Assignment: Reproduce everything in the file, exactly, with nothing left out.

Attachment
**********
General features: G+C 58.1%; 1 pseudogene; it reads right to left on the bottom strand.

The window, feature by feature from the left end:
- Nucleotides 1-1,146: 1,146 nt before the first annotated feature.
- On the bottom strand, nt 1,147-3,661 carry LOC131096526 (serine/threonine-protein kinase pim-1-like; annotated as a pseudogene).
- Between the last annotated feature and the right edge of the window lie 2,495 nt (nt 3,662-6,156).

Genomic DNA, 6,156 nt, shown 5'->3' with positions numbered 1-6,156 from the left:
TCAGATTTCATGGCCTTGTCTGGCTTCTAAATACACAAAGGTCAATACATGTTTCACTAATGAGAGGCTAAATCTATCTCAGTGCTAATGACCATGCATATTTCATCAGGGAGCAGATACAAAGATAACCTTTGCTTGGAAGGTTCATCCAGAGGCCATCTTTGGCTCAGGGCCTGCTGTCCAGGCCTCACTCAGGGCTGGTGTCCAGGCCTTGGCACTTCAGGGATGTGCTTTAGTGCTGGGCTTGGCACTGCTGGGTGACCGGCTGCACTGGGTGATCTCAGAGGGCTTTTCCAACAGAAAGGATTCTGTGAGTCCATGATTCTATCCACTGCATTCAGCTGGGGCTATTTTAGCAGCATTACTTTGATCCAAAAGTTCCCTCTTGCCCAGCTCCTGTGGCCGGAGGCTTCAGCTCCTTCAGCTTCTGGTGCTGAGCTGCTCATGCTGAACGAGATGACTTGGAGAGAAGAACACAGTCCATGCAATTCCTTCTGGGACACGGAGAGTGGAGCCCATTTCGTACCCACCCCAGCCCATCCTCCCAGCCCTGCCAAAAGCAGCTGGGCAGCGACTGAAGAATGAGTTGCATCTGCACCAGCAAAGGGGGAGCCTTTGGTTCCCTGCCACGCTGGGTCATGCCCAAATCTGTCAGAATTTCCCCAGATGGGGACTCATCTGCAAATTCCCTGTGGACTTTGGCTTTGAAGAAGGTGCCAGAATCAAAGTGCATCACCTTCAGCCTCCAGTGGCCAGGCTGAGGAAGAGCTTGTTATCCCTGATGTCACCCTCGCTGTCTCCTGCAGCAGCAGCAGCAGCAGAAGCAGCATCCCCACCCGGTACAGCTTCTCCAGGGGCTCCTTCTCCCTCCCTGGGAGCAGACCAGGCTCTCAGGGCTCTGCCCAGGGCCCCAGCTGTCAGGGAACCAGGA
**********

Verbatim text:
General features: G+C 58.1%; 1 pseudogene; it reads right to left on the bottom strand.

The window, feature by feature from the left end:
- Nucleotides 1-1,146: 1,146 nt before the first annotated feature.
- On the bottom strand, nt 1,147-3,661 carry LOC131096526 (serine/threonine-protein kinase pim-1-like; annotated as a pseudogene).
- Between the last annotated feature and the right edge of the window lie 2,495 nt (nt 3,662-6,156).

Genomic DNA, 6,156 nt, shown 5'->3' with positions numbered 1-6,156 from the left:
TCAGATTTCATGGCCTTGTCTGGCTTCTAAATACACAAAGGTCAATACATGTTTCACTAATGAGAGGCTAAATCTATCTCAGTGCTAATGACCATGCATATTTCATCAGGGAGCAGATACAAAGATAACCTTTGCTTGGAAGGTTCATCCAGAGGCCATCTTTGGCTCAGGGCCTGCTGTCCAGGCCTCACTCAGGGCTGGTGTCCAGGCCTTGGCACTTCAGGGATGTGCTTTAGTGCTGGGCTTGGCACTGCTGGGTGACCGGCTGCACTGGGTGATCTCAGAGGGCTTTTCCAACAGAAAGGATTCTGTGAGTCCATGATTCTATCCACTGCATTCAGCTGGGGCTATTTTAGCAGCATTACTTTGATCCAAAAGTTCCCTCTTGCCCAGCTCCTGTGGCCGGAGGCTTCAGCTCCTTCAGCTTCTGGTGCTGAGCTGCTCATGCTGAACGAGATGACTTGGAGAGAAGAACACAGTCCATGCAATTCCTTCTGGGACACGGAGAGTGGAGCCCATTTCGTACCCACCCCAGCCCATCCTCCCAGCCCTGCCAAAAGCAGCTGGGCAGCGACTGAAGAATGAGTTGCATCTGCACCAGCAAAGGGGGAGCCTTTGGTTCCCTGCCACGCTGGGTCATGCCCAAATCTGTCAGAATTTCCCCAGATGGGGACTCATCTGCAAATTCCCTGTGGACTTTGGCTTTGAAGAAGGTGCCAGAATCAAAGTGCATCACCTTCAGCCTCCAGTGGCCAGGCTGAGGAAGAGCTTGTTATCCCTGATGTCACCCTCGCTGTCTCCTGCAGCAGCAGCAGCAGCAGAAGCAGCATCCCCACCCGGTACAGCTTCTCCAGGGGCTCCTTCTCCCTCCCTGGGAGCAGACCAGGCTCTCAGGGCTCTGCCCAGGGCCCCAGCTGTCAGGGAACCAGGA